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Herb Spotlight - Lemon Balm

Herb Spotlight - Motherwort - Sun God Medicinals

Lemon Balm (Melissa oficinalis)

Family: Lamiaceae

Part Used: Aerial parts

Flavor/Aroma: Sweet, Sour

Energetics: Cooling, Drying


Herbal Actions: 

Febrifuge, Nervine, Thymoleptic, Amphoteric, Antimicrobial, Diaphoretic, Sedative, Antiviral,  Carminative, Antispasmodic, Stimulent, Antioxidant, Analgesic, Antibacterial, Tonifying

Overview:

Lemon Balm is characterized by its vibrant, fruity aroma and flavor, and her ability to lift our moods with just a sniff. It has traditionally been used by the ancient Romans and Greeks to flavor wines and elixirs that were said to enhance the emotions and mend a broken heart.

Botany:

Lemon Balm is a bushy, perennial herb that blooms pale yellow, white, or blue flowers in the peak summer months. Its leaves are bright green, wrinkle textured, slightly fuzzy, and give off a pungent citrus aroma. Lemon Balm grows best as a border herb in modern gardens, but is easily adapted to most soil types.

Cultivation and Harvesting:

Lemon Balm is native to southern Europe, and has since been naturalized in most of the United States. It is also native to regions of the Middle East including Iran, and in parts of northern Africa as well.¹  

Southern Oregon Cultivation:

Lemon Balm is a prime citrus-flavored addition to any culinarians garden, and it thrives in the Rogue Valley’s temperate climate. Its flowers provide local pollinators with nutritious sustenance, and its leaves will brighten up any cup of tea.

History and Folklore:

Lemon Balm was used most iconically as a remedy to stubborn fevers, lift moods of adults and children alike, and to calm the nervous system. It was used to mend a broken heart, and was said to help attract new love.

In 14th century France, Carmelite, a digestive tonic containing lemon balm, lemon peel, nutmeg, and angelica root, was regularly consumed to soothe gastric upsets- it is still available today! 4 

Traditional Middle Eastern Uses: A bath of Lemon Balm was used to support healthy skin and a strong heart. It was used internally and topically to promote relaxation, uplift the mood, remedy fevers, and as a digestive tonic.

Melissa is Greek for ‘Honeybee’, named after the princess who first discovered how to collect honey from bees.4

Modern Applications:

Lemon Balm is indicated to support the nervous system while moving through depression, anxiety, panic attacks, insomnia, mental fatigue, headaches, and migraines.³ It is also used to remedy convulsive coughs and asthma symptoms, irregular heart palpitations, a variety of digestive upsets including dyspepsia, flatulence, nausea and vomiting. Lemon balm is used for acute fevers, excessive sexual excitement, menopausal symptoms, and is safe for use for children. It is used topically to treat burns, rashes, and other inflammatory skin conditions. It is indicated to support both hypo and hyperthyroidism², teething and colic in babies, and to soothe systemic inflammation.5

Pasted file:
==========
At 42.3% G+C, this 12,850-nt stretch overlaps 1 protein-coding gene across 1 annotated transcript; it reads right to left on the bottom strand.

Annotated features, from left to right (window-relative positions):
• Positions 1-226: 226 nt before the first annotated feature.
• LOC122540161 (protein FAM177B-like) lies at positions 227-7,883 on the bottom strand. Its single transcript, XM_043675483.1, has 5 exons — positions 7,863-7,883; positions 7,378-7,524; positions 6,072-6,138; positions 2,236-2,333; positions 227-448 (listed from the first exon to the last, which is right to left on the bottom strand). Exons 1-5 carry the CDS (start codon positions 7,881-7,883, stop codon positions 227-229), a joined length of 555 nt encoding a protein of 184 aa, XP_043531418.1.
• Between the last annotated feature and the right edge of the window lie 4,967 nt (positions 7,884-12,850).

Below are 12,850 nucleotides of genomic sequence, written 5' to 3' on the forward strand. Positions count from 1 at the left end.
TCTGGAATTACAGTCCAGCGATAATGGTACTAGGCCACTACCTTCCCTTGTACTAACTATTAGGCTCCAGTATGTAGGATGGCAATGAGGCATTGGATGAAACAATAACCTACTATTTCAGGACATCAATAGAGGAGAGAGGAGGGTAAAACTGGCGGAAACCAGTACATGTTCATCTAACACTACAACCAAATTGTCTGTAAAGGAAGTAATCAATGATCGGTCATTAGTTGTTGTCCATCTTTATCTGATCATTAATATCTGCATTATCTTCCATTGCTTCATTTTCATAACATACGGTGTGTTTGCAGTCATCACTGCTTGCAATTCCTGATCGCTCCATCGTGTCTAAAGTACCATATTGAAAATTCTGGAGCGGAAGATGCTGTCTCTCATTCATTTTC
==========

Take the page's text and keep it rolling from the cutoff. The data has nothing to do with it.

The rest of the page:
Uses and Preparations:

Dried Herb Tea Preparation: 

1 Tablespoon per cup of water.

Using a reusable tea bag or tea ball, immerse the loose dried herbs into boiling water and allow to steep for 5-10 minutes, preferably covered, in order to release the maximum amount of herbal goodness. Some herbal tea can carry a strong flavor. We recommend organic honey as a sweetener which preserves the beneficial herbal compounds. 

Tincture: 

2-4 mL up to 4 times per day.

Some herbal tinctures can have a strong flavor on their own. Adding your tincture to a glass of 6-8oz of water is one easy way to help, should you wish to dilute the flavor.  

Dosage:

It is important to remember that some bodies may react differently than others when using herbal products. Our recommended dosages are designed to be an average dosage only. If you have specific concerns about the dosage amount or interaction with other medication, please consult with your doctor or health care practitioner prior to using our products.  

Precautions:

Lemon Balm is safe for tonic use. We recommend consulting with your practitioner if you are pregnant, or plan to become pregnant, or if you are using any other medications.  

References:

  1. Melissa. (U. S. P). (n.d.). www.henriettes-herb.com/products/lemon-balm/profile 
  2. Ardalani, H., Alipour, M., Noroozi, M., Jandaghi, P. (June 26, 2016). Lemon Balm: A promising herbal therapy for patients with borderline hyperlipidemia- A randomized double-blind placebo-controlled clinical trial. www.ncbi.nlm.nih.gov/pubmed/27261994 
  3. Kiani, S., Miraj, S., Rafieian-Kopaei, Kiani, S. (July 22, 2017). Melissa officinalis L: A Review Study With an Antioxidant Prospective. www.ncbi.nlm.nih.gov/pubmed/27620926 
  4. Lemon Balm. www.mountianroseherbs.com/products/lemon-balm/profile 
  5. Herbal Medicine: Expanded Commission E. (n.d.). Retrieved from http://cms.herbalgram.org/expandedE/LemonBalm.html

For educational purposes only. This information has not been evaluated by the Food and Drug Administration. This information is not intended to diagnose, treat, cure, or prevent any disease.